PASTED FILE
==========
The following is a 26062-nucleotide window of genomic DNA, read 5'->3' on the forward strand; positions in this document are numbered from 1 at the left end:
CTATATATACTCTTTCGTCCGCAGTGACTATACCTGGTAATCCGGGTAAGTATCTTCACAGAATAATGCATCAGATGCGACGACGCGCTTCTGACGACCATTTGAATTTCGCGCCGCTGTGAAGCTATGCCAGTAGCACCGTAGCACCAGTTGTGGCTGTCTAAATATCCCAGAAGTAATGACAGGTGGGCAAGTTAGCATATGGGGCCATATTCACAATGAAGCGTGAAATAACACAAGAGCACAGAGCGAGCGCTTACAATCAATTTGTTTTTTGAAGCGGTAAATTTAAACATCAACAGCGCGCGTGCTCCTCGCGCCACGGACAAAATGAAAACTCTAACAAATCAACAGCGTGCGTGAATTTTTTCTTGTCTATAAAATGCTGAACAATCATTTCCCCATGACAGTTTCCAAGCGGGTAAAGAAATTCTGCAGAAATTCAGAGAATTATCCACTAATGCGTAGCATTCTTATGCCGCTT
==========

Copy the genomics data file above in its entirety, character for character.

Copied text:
The following is a 26062-nucleotide window of genomic DNA, read 5'->3' on the forward strand; positions in this document are numbered from 1 at the left end:
CTATATATACTCTTTCGTCCGCAGTGACTATACCTGGTAATCCGGGTAAGTATCTTCACAGAATAATGCATCAGATGCGACGACGCGCTTCTGACGACCATTTGAATTTCGCGCCGCTGTGAAGCTATGCCAGTAGCACCGTAGCACCAGTTGTGGCTGTCTAAATATCCCAGAAGTAATGACAGGTGGGCAAGTTAGCATATGGGGCCATATTCACAATGAAGCGTGAAATAACACAAGAGCACAGAGCGAGCGCTTACAATCAATTTGTTTTTTGAAGCGGTAAATTTAAACATCAACAGCGCGCGTGCTCCTCGCGCCACGGACAAAATGAAAACTCTAACAAATCAACAGCGTGCGTGAATTTTTTCTTGTCTATAAAATGCTGAACAATCATTTCCCCATGACAGTTTCCAAGCGGGTAAAGAAATTCTGCAGAAATTCAGAGAATTATCCACTAATGCGTAGCATTCTTATGCCGCTT